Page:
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Publication numberUS3442387 A
Publication typeGrant
Publication dateMay 6, 1969
Filing dateJun 26, 1967
Priority dateJun 26, 1967
Publication numberUS 3442387 A, US 3442387A, US-A-3442387, US3442387 A, US3442387A
InventorsMartin Joseph Berardi
Original AssigneeMartin Joseph Berardi
Export CitationBiBTeX, EndNote, RefMan
External Links: USPTO, USPTO Assignment, Espacenet
Filtering apparatus
US 3442387 A
Images(6)
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Description  (OCR text may contain errors)

I May 6, 1969 M. J. BERARDI 3,442,387

FILTERING APPARATUS Filed June 26, 1967 sheet E WI L WICAIII] Fig.1

MFA/m4 Mar/f); Jerarl/ Sheet M Z 7 0 M w W r r r r i #m w 1 M W A 4 .0 1 f a W m 40 a d fi I v w m p k l fiwf M May 6, 1969 Filed June 26, 1967 6 & J mffi w M m f m w a Q 5 FILTER ING APPARATUS Filed June 26, 1967 Sheet of6 Val/AM May 6, 1969 M. J. BERARDI FILTERING APPARATUS 7 Filed June 26, 1967 Sheet y 6, 1969 M. J. BERARDI 3,442,387

7 FILTERING APPARATUS Filed June 26, 1967 Shee t of6 4rraz/ver M. J. BERARDI FILTERING APPARATUS May 6, 1969 Shet 6 Filed June 26, 1967 United States Patent 3,442,387 FILTERING APPARATUS Martin Joseph Berardi, 149 NE. 98th St, Miami Shores, Fla. 33153 Filed June 26, 1967, Ser. No. 648,696 Int. Cl. B01d 23/28, 23/24; C02b 1/28 US. Cl. 210-203 Claims ABSTRACT OF THE DISCLOSURE BACKGROUND OF THE INVENTION The prevalence of stream and river contamination has made the requirement for effective filtering of waste liquids most pressing today. In addition, in locations of water shortage, it is most desirable that adequate filtering of existing water supplies be provided in order to permit the etficient re-use of the water. This, of course, applies to any operation in which Water wastage may be avoided by recirculating the water used in the system and providing adequate filtration in the recirculation path.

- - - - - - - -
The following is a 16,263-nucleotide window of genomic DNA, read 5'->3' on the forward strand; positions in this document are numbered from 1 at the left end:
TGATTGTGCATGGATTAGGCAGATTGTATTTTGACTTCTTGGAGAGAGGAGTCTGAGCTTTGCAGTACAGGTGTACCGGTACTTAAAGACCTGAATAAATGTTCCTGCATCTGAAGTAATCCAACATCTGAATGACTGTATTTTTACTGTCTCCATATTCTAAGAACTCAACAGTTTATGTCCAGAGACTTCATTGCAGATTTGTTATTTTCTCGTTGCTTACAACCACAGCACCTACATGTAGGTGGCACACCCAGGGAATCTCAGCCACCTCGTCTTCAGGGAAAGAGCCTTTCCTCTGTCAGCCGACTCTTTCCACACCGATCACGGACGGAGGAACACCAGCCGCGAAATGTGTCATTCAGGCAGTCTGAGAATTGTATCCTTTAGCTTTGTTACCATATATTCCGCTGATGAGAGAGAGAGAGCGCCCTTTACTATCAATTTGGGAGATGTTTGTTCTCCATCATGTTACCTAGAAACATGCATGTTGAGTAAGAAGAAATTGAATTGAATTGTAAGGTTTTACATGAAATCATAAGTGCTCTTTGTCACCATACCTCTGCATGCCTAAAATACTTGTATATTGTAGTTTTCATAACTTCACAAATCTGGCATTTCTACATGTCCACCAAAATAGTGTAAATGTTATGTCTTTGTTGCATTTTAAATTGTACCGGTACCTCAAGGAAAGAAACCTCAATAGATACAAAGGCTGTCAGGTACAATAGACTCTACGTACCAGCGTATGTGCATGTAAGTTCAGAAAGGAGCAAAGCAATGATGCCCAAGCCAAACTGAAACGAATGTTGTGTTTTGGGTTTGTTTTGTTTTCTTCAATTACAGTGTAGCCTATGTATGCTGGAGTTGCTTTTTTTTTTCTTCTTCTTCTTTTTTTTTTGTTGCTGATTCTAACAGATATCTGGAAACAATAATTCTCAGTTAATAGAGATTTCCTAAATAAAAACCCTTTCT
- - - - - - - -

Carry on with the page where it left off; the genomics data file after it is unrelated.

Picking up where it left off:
The problems of providing adequate filtering apparatus, however, have long impeded progress in this art. For example, the prime objective of such filtering apparatus is to remove all the impurities from the liquid, and to achieve this on an economical basis with large volumes of liquid and without excessive space requirements.

Another problem is that of removing impurities which are dissolved in the water, and which are not easily filtered out by the usual mechanical filter beds. Yet another problem is that of providing a simple and efficient means for periodically washing out the filter beds by a backwash operation, as the filter beds become clogged with foreign matter.

The improved apparatus of the present invention is constructed to solve the problems outlined in the previous paragraph, and to provide a commercially feasible, efiicient filter apparatus which is capable of throughly filtering impurities out of a contaminated liquid so as to purify the liquid.

As will be described, the improved filter apparatus of the invention includes a means for aerating the liquid and thereby coagulating impurities which are normally dissolved in the liquid, so that such impurities can be readily filtered out by the mechanical filter bed in the apparatus.